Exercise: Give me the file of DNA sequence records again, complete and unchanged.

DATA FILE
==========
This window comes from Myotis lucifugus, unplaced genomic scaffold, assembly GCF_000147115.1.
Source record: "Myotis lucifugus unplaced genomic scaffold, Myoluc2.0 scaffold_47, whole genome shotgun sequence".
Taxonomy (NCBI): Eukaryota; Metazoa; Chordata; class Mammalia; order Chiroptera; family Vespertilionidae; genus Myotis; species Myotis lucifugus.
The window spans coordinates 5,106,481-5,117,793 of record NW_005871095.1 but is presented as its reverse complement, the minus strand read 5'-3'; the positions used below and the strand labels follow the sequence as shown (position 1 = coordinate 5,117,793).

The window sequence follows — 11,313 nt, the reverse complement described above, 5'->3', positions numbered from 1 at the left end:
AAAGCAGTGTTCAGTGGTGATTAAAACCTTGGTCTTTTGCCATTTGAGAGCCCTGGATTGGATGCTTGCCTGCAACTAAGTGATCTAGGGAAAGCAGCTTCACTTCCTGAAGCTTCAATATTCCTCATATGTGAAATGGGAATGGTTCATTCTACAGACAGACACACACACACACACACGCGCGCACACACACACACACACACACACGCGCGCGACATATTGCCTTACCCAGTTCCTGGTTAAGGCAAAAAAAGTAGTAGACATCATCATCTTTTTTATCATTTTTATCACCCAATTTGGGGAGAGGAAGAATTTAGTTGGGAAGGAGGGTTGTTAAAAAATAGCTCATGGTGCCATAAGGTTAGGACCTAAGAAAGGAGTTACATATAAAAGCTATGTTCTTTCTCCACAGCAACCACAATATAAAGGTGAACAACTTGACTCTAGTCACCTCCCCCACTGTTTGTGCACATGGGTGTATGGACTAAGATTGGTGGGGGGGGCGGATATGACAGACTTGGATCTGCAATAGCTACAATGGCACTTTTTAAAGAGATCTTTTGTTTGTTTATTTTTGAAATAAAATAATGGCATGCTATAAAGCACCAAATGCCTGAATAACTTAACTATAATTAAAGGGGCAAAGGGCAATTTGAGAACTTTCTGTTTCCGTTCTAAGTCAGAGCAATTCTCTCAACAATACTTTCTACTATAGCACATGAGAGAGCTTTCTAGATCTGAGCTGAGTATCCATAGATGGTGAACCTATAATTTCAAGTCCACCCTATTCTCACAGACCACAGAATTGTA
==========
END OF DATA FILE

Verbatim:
This window comes from Myotis lucifugus, unplaced genomic scaffold, assembly GCF_000147115.1.
Source record: "Myotis lucifugus unplaced genomic scaffold, Myoluc2.0 scaffold_47, whole genome shotgun sequence".
Taxonomy (NCBI): Eukaryota; Metazoa; Chordata; class Mammalia; order Chiroptera; family Vespertilionidae; genus Myotis; species Myotis lucifugus.
The window spans coordinates 5,106,481-5,117,793 of record NW_005871095.1 but is presented as its reverse complement, the minus strand read 5'-3'; the positions used below and the strand labels follow the sequence as shown (position 1 = coordinate 5,117,793).

The window sequence follows — 11,313 nt, the reverse complement described above, 5'->3', positions numbered from 1 at the left end:
AAAGCAGTGTTCAGTGGTGATTAAAACCTTGGTCTTTTGCCATTTGAGAGCCCTGGATTGGATGCTTGCCTGCAACTAAGTGATCTAGGGAAAGCAGCTTCACTTCCTGAAGCTTCAATATTCCTCATATGTGAAATGGGAATGGTTCATTCTACAGACAGACACACACACACACACACGCGCGCACACACACACACACACACACACGCGCGCGACATATTGCCTTACCCAGTTCCTGGTTAAGGCAAAAAAAGTAGTAGACATCATCATCTTTTTTATCATTTTTATCACCCAATTTGGGGAGAGGAAGAATTTAGTTGGGAAGGAGGGTTGTTAAAAAATAGCTCATGGTGCCATAAGGTTAGGACCTAAGAAAGGAGTTACATATAAAAGCTATGTTCTTTCTCCACAGCAACCACAATATAAAGGTGAACAACTTGACTCTAGTCACCTCCCCCACTGTTTGTGCACATGGGTGTATGGACTAAGATTGGTGGGGGGGGCGGATATGACAGACTTGGATCTGCAATAGCTACAATGGCACTTTTTAAAGAGATCTTTTGTTTGTTTATTTTTGAAATAAAATAATGGCATGCTATAAAGCACCAAATGCCTGAATAACTTAACTATAATTAAAGGGGCAAAGGGCAATTTGAGAACTTTCTGTTTCCGTTCTAAGTCAGAGCAATTCTCTCAACAATACTTTCTACTATAGCACATGAGAGAGCTTTCTAGATCTGAGCTGAGTATCCATAGATGGTGAACCTATAATTTCAAGTCCACCCTATTCTCACAGACCACAGAATTGTA